Connecting the Past with the Future
Give your students a unique opportunity to put science, technology, engineering and math concepts to work in a cutting-edge, interactive environment.
The Inasmuch Uncover-Discover STEM Lab integrates STEM concepts with history, stimulating learning and connecting the past with the future. It is an academically oriented experience that is geared toward middle and high school students.
The Uncover-Discover STEM Lab teaches the lessons learned from the bombing of the Alfred P. Murrah Federal Building and its aftermath. Using large touch-screen tables, students work independently, then come together as a group to find solutions to their challenges – just as first responders to the Oklahoma City bombing had to work together in teams to save lives and investigate the crime. Currently, two lessons are available: Structures & Waves and Forensics & Investigation.
Middle and high school teachers from all disciplines can bring their students and meet state and national objectives focusing on STEM.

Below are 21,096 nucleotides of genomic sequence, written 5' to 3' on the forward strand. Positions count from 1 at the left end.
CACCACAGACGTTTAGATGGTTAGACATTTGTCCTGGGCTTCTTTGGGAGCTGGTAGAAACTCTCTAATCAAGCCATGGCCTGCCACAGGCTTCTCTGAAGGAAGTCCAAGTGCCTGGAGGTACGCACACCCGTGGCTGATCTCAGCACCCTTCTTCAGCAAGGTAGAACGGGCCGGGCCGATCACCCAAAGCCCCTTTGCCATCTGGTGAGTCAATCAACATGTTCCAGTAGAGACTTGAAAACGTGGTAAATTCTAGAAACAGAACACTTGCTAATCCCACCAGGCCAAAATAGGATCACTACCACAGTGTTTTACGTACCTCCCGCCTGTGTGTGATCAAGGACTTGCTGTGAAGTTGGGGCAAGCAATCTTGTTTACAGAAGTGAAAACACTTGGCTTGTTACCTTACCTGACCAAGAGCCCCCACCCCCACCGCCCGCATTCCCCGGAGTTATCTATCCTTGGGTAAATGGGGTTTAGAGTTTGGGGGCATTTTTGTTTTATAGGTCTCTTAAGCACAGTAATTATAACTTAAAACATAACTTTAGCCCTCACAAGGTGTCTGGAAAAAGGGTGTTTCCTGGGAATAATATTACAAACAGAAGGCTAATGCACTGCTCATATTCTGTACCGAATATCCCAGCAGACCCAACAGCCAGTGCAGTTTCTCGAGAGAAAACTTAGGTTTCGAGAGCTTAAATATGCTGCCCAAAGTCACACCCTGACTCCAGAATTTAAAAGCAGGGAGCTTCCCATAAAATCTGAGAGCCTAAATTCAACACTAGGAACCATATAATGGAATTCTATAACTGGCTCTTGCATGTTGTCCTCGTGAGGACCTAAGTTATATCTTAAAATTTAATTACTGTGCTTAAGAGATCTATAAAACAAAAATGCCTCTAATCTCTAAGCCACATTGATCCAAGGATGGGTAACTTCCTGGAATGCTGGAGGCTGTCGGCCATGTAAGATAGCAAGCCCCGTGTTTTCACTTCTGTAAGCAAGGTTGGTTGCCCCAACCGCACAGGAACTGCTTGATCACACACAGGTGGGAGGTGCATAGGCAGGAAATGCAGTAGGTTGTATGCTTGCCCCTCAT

Available: Monday through Friday, 9:00 AM to 4:00 PM.
Ages: Middle School and High School Students
Maximum Per Group: 126 Students
Cost: Free with Museum admission
This 3 hour experience includes:
- Interactive Uncover-Discover STEM Lab led by Memorial staff
- Tour of the interactive Memorial Museum
- Outdoor Symbolic Memorial interpretive talk led by a National Park Ranger
Structures & Waves
Learn how to build structures that can withstand different types of natural and man-made disasters, such as a tornado, hurricane, earthquake or explosion. Work together in teams to discover what materials are best suited for the various types of disasters – all while facing cost and engineering restraints.
Forensics & Investigation
Become a crime scene investigator and help solve the worst case of domestic terrorism on American soil. Work individually and in teams to collect and analyze evidence critical to the prosecution and ultimate conviction of those responsible for the bombing of the Alfred P. Murrah Federal Building on April 19, 1995.
Schools can apply for student scholarships here.